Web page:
Mr. Esnault-Pelterie wished to place this science of tomorrow, astronautics, — so magnificently named by one of our most powerful writers, Mr. J.H. Rosny the elder, and encouraging by its magic evocation of the remote past of the humanity to [advance to] the prophetic vision of the future — under the aegis of the most ancient and most beautiful of sciences, astronomy. (Fichot 1928, 59)
In a month, the French Astronomical Society published the expanded version (under a slightly modified title) of the Esnault-Pelterie’s June 1927 lecture in a special supplement to a March issue of its bulletin (L’Astronomie ... Souplément, March 1928) and as a separate book “L’Exploration par fusée de la très haute atmosphère et la possibilité des voyages interplanétaires” (“Rocket Exploration of the Very High Atmosphere and the Possibility of Interplanetary Travel”) (Esnault-Pelterie 1928).
The word astronautics appeared — for the first time as a scientific term and in quotation marks — on page 64 of this Esnault-Pelterie’s book. The author wrote,
… it is rather curious to note that going from the means of locomotion [motion, transportation] on earth to aviation and then to “astronautics,” one changes [respectively] from the means of motion with velocities changing at will to the means of motion with constant velocities and finally to the means of [motion with] constant acceleration.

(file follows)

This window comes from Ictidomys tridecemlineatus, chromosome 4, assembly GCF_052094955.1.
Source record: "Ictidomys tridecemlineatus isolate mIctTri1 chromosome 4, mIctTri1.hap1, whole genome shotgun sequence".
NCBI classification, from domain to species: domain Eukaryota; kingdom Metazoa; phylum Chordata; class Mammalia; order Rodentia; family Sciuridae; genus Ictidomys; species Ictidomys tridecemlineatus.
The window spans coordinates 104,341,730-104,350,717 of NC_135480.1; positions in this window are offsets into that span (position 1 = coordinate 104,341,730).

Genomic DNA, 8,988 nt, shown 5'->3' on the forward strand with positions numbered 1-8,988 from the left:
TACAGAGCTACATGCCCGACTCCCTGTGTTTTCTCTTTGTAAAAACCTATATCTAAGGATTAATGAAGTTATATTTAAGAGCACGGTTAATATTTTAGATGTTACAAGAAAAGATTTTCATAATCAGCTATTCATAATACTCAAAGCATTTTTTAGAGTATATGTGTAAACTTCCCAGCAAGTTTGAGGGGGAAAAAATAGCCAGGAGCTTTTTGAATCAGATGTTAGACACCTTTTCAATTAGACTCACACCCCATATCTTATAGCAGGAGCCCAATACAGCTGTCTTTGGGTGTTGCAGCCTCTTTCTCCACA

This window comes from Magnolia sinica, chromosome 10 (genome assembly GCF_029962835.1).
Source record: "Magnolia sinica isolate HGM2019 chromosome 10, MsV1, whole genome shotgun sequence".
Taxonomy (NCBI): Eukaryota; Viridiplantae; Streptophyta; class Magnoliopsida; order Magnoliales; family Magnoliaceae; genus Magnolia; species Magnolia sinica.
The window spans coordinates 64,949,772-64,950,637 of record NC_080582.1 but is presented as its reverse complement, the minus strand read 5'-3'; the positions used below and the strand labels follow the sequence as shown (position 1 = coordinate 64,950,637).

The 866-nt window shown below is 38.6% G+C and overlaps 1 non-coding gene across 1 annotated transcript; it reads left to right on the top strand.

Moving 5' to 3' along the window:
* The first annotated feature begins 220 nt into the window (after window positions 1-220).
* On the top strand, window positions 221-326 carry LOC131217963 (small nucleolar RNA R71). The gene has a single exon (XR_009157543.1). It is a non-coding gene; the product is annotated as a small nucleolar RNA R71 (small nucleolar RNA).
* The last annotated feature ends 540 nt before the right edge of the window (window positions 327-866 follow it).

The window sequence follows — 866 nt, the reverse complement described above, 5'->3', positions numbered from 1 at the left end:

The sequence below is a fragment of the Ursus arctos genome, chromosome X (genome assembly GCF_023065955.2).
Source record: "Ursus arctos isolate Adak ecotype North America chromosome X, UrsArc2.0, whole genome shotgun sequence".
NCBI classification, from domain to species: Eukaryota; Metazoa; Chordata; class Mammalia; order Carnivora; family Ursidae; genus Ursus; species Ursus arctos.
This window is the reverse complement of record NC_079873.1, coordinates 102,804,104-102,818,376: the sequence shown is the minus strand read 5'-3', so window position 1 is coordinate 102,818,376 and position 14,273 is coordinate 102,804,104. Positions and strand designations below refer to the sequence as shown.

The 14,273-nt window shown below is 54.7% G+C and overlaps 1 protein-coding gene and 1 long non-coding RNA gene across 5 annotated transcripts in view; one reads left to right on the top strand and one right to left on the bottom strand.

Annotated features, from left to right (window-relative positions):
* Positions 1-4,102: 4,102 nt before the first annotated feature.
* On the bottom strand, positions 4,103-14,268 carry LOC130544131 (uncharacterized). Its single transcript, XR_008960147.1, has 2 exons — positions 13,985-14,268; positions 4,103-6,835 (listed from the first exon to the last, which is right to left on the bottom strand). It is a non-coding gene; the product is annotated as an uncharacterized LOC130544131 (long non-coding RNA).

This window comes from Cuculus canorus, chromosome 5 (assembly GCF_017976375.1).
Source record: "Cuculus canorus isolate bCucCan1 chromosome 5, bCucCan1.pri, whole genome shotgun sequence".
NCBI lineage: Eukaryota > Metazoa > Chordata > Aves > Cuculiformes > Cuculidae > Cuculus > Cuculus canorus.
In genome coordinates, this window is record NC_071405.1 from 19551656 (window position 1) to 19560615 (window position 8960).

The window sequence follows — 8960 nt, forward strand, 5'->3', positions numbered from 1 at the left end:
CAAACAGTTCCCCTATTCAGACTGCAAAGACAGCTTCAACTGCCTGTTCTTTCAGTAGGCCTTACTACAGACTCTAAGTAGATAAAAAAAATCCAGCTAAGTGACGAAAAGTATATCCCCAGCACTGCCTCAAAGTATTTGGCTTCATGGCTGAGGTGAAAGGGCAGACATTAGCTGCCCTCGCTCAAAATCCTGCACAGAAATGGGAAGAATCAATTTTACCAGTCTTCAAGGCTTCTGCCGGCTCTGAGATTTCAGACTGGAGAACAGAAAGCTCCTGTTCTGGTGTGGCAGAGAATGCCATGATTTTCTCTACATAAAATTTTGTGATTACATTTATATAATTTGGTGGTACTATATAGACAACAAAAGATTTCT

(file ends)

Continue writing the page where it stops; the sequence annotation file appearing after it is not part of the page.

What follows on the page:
In a footnote on the same page, the author added,
I seize the occasion to offer my thanks here for creation of this word [astronautics] to Mr. J.H. Rosny the elder to whom the authorship [of this word] goes.
Esnault-Pelterie also recognized Rosny on p. 94 of the book,
… it appeared to me desirable to create a motion of interest in favor of this future locomotion [in space] and, first of all, I desired that this locomotion receives a name. Mr. J.-H. Rosny the elder happily invented the word “Astronautics” which I immediately adopted.
Further in his book, Esnault-Pelterie also wrote about “… the probability that the astronauts find life on Mars and on Venus …,” using the word astronaut (Esnault-Pelterie 1928, 91).
The acknowledged creator of the word astronautics J.H. Rosny the elder was senior of two brothers, born in Brussels, Joseph Henri Honoré Boex (1856–1940) and Séraphim Justin François Boex (1859–1948). The brothers split in 1909 and the Joseph wrote since then under the name J.H. Rosny aînée, the elder or the senior. The French-speaking world considered him a leading science fiction writer.